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Wednesday, December 17, 2014
Diet and Nutrition
Can He Get His Triglyceride Levels Lower?
My husband is 64 years old and extremely active. He is also very fit and is doing most things that he can to lower his triglyceride level..which is still at 560.
Our primary physician has him on 80 mg. of simvistatin each day as well as taking the omega 3;s, eating oatbran,, oatmeal.,etc..
His levels have been high for several years and I wonder if he should continue with this regimen or seek the counsel of a cardiologist. His primary physician checks him every 6 months and seems to think he is doing OK.
I am not so sure. Can he get his levels lower?
Thanks for your question. It may be that your husband's triglyceride levels are high due to a familial/genetic condition. Many individuals have hypertriglyceridemia (elevated triglyceride levels). Triglyceride levels should always be checked when a patient is fasting for at least 8 hours as the level will be higher post-prandial (after meals).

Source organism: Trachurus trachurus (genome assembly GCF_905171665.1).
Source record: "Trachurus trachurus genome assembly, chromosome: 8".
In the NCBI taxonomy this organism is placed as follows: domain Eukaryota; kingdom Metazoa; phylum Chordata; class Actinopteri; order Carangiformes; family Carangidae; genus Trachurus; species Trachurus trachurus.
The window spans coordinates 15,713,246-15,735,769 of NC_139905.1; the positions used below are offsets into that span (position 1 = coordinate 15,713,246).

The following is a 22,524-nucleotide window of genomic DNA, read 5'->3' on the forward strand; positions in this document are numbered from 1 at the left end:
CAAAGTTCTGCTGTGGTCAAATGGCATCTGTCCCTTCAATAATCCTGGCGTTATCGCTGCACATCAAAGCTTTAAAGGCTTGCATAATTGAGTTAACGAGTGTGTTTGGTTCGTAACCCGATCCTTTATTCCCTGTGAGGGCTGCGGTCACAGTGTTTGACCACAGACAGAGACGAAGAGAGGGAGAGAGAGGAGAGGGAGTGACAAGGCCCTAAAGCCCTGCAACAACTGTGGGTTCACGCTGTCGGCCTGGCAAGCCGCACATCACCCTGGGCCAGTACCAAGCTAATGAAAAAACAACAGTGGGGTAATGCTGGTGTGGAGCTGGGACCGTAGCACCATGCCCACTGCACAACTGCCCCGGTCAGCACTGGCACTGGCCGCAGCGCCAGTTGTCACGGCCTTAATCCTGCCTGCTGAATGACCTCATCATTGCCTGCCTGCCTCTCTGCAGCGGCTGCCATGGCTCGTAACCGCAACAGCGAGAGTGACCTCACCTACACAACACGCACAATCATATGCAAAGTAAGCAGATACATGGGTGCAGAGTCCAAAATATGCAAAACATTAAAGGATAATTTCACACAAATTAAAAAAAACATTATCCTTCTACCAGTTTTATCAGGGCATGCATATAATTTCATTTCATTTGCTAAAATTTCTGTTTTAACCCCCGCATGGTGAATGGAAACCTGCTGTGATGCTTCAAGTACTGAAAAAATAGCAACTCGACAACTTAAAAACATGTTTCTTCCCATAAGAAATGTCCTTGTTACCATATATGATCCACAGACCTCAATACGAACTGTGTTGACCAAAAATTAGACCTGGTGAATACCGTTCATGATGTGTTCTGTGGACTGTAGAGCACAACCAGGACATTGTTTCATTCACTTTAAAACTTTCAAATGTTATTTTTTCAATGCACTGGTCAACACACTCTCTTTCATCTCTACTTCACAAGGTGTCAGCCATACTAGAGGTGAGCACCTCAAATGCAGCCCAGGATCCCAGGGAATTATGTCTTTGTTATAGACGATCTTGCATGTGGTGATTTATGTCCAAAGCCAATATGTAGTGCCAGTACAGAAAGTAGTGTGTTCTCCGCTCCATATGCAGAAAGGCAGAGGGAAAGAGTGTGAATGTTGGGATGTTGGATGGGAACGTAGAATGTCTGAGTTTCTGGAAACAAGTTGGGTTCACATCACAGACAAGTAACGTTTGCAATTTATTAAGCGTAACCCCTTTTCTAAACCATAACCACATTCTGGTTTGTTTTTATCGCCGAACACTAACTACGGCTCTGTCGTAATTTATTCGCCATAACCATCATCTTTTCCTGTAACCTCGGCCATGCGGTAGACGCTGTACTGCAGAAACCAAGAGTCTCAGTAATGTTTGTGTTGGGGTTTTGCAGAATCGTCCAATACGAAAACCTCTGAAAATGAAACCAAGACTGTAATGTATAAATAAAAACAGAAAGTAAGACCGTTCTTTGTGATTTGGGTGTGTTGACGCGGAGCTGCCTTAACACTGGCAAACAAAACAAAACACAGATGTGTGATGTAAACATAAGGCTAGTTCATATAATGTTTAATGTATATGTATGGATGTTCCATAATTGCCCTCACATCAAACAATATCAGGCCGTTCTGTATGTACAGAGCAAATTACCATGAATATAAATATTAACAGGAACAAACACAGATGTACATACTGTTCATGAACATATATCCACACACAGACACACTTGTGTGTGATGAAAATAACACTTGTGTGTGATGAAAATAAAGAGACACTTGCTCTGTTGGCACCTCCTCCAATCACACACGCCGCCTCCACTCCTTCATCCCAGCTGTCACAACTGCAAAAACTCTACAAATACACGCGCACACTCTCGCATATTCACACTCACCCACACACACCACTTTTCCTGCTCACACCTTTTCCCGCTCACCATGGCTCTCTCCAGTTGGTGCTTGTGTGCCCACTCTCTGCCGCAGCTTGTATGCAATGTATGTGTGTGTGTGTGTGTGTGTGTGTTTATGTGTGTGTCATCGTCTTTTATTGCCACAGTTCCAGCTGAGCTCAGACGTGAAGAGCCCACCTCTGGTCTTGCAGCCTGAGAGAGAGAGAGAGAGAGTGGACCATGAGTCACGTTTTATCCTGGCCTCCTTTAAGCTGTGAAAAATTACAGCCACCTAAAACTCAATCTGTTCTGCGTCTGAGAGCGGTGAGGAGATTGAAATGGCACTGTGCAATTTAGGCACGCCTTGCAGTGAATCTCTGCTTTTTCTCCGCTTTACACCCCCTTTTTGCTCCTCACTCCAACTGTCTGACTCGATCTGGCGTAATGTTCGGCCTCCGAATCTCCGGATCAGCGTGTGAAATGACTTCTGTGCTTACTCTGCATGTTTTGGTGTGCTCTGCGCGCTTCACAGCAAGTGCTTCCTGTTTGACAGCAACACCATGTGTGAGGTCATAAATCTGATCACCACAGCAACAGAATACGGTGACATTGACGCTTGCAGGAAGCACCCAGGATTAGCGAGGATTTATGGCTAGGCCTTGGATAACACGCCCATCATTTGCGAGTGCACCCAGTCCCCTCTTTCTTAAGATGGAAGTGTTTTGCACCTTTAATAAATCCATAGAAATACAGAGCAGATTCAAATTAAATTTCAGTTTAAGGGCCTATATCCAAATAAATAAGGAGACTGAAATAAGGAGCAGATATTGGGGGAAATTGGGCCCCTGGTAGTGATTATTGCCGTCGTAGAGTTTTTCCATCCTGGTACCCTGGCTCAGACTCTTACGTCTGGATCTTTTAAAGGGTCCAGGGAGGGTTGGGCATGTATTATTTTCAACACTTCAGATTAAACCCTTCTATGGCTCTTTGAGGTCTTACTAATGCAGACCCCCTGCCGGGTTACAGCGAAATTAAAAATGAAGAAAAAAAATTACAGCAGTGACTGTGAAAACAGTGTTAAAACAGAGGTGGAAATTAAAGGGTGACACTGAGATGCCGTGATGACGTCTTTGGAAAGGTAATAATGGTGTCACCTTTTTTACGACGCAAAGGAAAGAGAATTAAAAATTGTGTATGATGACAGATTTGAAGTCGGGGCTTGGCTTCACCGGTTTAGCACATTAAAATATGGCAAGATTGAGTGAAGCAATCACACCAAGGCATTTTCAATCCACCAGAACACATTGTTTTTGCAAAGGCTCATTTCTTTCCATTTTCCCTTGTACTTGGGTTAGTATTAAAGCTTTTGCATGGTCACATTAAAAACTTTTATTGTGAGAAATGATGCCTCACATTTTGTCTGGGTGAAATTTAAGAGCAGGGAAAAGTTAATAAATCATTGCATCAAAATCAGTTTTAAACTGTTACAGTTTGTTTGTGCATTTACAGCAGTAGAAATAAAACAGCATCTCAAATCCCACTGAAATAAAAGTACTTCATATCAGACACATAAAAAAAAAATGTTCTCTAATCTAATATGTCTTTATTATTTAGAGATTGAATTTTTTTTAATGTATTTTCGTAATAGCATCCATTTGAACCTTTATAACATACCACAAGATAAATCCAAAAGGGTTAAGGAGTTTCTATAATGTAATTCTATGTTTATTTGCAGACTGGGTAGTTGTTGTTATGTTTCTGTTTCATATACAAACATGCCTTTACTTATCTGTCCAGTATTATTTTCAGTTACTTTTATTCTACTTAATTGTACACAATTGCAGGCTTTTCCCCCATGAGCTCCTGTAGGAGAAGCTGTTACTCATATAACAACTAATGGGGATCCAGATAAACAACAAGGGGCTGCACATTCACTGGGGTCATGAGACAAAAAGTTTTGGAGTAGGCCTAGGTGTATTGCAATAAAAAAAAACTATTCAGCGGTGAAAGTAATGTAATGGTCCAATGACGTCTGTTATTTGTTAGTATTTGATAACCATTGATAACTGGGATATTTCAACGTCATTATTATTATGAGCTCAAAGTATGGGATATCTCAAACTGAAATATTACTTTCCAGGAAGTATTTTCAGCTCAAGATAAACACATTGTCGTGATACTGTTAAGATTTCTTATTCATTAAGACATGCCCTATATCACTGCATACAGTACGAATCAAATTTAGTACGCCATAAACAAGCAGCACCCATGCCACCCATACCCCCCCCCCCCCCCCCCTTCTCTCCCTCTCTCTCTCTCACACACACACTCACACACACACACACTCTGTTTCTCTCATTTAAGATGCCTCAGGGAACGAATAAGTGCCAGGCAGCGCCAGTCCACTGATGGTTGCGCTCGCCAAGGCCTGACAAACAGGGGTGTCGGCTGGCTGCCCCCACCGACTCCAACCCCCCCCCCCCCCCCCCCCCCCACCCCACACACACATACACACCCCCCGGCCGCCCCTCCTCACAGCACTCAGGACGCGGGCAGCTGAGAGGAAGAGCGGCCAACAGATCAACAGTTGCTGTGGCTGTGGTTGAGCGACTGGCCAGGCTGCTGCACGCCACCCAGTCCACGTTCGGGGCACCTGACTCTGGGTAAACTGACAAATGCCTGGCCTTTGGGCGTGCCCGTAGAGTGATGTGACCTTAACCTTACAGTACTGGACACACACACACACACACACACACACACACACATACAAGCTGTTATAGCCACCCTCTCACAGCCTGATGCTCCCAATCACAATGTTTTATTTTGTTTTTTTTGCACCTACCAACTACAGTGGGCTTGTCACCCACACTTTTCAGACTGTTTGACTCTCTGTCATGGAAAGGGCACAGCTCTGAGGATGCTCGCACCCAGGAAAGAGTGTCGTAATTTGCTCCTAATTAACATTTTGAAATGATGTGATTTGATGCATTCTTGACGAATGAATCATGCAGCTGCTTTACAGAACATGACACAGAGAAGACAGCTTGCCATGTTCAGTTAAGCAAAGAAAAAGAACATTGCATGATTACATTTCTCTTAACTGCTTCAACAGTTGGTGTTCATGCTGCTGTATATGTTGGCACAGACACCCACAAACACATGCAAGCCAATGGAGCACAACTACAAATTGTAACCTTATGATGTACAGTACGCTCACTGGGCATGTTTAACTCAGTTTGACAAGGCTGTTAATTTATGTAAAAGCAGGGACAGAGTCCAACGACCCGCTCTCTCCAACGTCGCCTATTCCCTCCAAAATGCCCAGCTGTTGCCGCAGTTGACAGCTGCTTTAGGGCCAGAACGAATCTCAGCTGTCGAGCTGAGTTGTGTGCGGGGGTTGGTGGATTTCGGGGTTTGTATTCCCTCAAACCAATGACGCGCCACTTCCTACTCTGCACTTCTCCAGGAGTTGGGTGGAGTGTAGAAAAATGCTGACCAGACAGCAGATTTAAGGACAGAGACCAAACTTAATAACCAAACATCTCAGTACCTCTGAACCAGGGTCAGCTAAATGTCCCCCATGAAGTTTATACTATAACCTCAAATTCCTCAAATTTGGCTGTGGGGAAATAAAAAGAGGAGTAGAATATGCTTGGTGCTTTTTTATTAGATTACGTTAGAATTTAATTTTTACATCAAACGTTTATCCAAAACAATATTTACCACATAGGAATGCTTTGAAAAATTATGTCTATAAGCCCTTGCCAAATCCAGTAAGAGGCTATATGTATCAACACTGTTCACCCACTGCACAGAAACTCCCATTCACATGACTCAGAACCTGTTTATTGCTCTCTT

Triglyceride levels can be elevated due to high fat and/or high sugar diet, as well as alcohol. In addition to limiting high fat foods (fast food, fried food, high fat desserts, butter, gravy, margarine, fatty cuts of meat, sausage, bacon, etc), excess sugar consumption should also be scaled back. Sugar from soda, sweetened beverages, candy and dessert is not the only culprit. Even excess sugar from fruit and fruit juice as well as other carbohydrates (pasta, rice, cereal, pretzels, corn, etc) may increase triglyceride levels. Finally, being overweight or obese will increase triglyceride levels as can alcohol consumption.
Beyond diet, exercise, medication and omega-3-fatty acid supplementation (ie. prescription dose fish oil), there is not much more to do. It sounds like your husband's physician has him on the right regimine to reduce his triglycerides and your husband is doing his part.
If his other lipid levels are within normal limits (HDL at 40 or higher, LDL at 130 or less and total cholesterol below 200), and other risk factors for coronary heart disease are controlled (i.e. high blood pressure, diabetes, etc), his risk for heart disease may be less even with an elevated triglyceride level.
Finally, if he has not seen a Registered Dietitian to review his diet for sugar and fat content, I'd highly recommend it! To find an RD in your area, check out the American Dietetic Association web site: www.eatright.org there is a section called "Find a nutrition professional" where he can locate one to work with.
Best of luck!
Lisa Cicciarello Andrews, MEd, RD, LD
University of Cincinnati